On dietary failure

I failed at a diet recently. Not a lose-inches-fast mainstream “diet”, but a diet none-the-less. In this case I spent six miserable February hours trying out the low fat raw vegan 80-10-10 diet. (That’s 80% carbs from fruit, 10% fat and 10% protein, for those who don’t know) before I did a workout in order to get warm and ate some baked chips.

The month long challenge was proposed by my friend Keith, who is someone that I like and who I also perceive to be in excellent physical health. I read the book (80/10/10 by Dr. Douglas Graham), collected the recipes, and bought two cases of bananas, a flat of young Thai coconuts, and a case of berries. I finished all the quinoa, tempeh, and roasted tahini in my fridge and got pumped. I asked a lot of questions before I began and although I was nervous, I also felt prepared.

I wanted to try this way of eating for a few reasons. 1) A big group of my friends was doing it together, so I’d have support. 2) It was a kind of vegan diet that I hadn’t tried before, and I like to know how I feel on all kinds of vegan diets. 3) I had heard it was great for energy and endurance in athletes, which sounded great and 4) I am studying to be a health coach with a strong emphasis in plant based nutrition. I figured first hand experience could always be useful to my future clients.

Despite all this, I failed to remember that I have tried variations of the raw diet multiple times before and always hated it. Juice cleanses made me feel crazy, almost instantly. Green smoothie protocols made me hate something that I love to eat. Regular raw made my stomach feel like shit (ugh, the nuts.) and low fat raw vegan made me feel hungry, resentful, anxious and cold. Really, really cold.

When I presented these woes to Keith he offered up many helpful suggestions. If hungry, eat more. If cold, sit in the sun. Eat more dates, mangos, pineapples, and bananas, as the tropical fruits tend to have more calories.  Drink more water, too, as hydration is key to satiation.

I really respect that Keith is able to feel awesome, digest like a champ, have a shit ton of energy, and maintain an extremely positive attitude on this diet. Time and time again, he suggested aiming for 1,000 calorie meals, and I imagine that if I had done that and stuck through the adjustment period, I would have experienced some benefits.

Thing is, I didn’t want to think about food as much as I was on 80-10-10. I am certain I don’t eat 1,000 calories per meal currently and it freaked me out to start. In my eating disorder recovery I found it easiest to eat lots and lots of smaller meals throughout the day, which is a habit I continue because it makes me feel comfortable. Duplicating that with fruit felt weird. I was unnaturally full, and also hungry. It was a feeling that triggered memories of anorexia and bulimia, and for my mental health I decided that meant that it was best to stop.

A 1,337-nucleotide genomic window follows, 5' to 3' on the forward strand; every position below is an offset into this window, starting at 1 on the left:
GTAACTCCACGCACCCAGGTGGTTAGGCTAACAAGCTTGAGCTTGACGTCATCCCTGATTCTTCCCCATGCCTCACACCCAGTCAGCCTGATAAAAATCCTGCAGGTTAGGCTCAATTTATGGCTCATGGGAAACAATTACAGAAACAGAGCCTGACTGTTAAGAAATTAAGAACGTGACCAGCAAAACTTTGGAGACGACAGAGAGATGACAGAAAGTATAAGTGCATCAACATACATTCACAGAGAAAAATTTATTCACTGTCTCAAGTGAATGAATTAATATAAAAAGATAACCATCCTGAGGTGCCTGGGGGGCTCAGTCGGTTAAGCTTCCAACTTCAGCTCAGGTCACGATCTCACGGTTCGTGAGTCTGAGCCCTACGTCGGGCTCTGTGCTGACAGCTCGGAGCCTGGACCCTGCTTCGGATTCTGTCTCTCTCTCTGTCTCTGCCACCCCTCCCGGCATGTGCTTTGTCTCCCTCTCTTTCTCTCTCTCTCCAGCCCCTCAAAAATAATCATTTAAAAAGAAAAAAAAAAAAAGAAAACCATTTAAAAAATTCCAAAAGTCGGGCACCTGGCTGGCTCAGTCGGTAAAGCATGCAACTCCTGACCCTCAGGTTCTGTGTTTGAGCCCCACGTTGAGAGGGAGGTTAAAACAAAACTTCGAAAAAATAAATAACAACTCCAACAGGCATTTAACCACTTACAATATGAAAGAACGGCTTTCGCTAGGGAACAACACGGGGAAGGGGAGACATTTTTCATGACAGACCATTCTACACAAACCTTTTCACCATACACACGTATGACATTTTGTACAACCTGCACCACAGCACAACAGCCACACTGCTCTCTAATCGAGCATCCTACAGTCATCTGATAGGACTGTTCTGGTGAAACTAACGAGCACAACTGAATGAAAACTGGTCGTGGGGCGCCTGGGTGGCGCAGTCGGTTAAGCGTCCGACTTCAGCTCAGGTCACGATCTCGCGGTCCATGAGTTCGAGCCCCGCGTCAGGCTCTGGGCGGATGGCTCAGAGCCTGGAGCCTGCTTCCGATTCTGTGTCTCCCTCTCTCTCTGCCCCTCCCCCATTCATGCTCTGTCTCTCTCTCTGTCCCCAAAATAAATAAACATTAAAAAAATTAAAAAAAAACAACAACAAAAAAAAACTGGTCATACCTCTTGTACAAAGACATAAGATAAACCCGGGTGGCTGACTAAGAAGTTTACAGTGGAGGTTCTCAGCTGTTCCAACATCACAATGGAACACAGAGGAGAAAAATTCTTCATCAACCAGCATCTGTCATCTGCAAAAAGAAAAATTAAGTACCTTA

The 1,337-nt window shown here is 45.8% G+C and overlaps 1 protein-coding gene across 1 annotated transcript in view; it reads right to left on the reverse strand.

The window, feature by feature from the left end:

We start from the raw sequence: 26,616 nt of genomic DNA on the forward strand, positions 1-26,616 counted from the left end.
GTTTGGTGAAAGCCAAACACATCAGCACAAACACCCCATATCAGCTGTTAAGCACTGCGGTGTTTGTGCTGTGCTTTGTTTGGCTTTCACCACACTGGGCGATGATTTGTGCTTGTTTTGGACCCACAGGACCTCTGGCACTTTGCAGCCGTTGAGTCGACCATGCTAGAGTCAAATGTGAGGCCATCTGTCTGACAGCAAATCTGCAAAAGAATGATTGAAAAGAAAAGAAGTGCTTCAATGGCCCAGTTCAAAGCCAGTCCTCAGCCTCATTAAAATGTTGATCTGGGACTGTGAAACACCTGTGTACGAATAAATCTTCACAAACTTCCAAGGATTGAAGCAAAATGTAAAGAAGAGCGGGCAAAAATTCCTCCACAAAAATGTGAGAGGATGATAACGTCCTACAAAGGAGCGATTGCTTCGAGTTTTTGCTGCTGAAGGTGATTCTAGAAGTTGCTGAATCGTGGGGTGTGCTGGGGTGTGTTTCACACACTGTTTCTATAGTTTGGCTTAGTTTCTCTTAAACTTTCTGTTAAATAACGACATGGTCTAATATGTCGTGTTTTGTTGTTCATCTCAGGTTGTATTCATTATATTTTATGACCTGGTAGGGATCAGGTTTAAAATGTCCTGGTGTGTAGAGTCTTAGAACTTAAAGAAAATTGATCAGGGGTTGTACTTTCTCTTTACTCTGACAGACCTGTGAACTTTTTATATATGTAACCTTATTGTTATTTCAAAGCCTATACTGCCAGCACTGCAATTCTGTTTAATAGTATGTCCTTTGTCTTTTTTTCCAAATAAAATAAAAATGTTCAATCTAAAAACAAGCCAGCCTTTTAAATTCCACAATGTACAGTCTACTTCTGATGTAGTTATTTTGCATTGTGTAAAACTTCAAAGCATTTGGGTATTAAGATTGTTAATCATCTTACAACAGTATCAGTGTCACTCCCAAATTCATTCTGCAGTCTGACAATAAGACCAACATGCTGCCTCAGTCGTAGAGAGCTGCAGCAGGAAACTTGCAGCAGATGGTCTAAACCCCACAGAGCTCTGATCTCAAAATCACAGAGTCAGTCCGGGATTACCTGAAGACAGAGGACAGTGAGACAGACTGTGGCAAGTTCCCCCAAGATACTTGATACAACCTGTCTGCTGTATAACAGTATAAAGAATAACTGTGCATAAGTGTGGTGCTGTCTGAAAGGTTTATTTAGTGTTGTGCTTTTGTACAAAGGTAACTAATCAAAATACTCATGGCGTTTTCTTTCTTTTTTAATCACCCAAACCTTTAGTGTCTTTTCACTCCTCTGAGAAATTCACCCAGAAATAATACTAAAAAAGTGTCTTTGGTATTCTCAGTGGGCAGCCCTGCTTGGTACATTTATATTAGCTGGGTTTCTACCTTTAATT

Failure is something I am always interested in, because the concept means so much and so little all at once. This diet, at this time, wasn’t worth it for me, but would I disparage the low fat raw vegan way of eating? No. It taught me a few things, even in the short time that I did it. It taught me (once again) that IN MY CASE cooked food is best in the winter. It taught me that I am extremely able to identify negative thought patterns and that when I start with the food perseveration I take care of myself with expediency. It showed me that I think both my body and the way that I eat are ALREADY great, so I don’t need to change them. That, in and of itself is an awesome lesson.

Failure just makes sense, sometimes, because it is informative.  In this case, I can be thankful for failure.

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2 Responses to On dietary failure

  1. Lora says:

    Very insightful post, thanks Lacy for sharing an interesting experience like this, and being so honest about failure – we can all stand to do more of that!

  2. raechel says:

    I felt so so similarly on 80/10/10. I wanted to love it, but it was ultimately pretty triggering for me—the overeating and still being hungry thing was just not something i was emotionally capable of sustaining. Kudos for giving it a try, but even more kudos for knowing that it’s okay to “fail.” (Speaking of, have you read Jack Halberstam’s The Queer Art of Failure?….Good read, and a sort of defense of “failing”).

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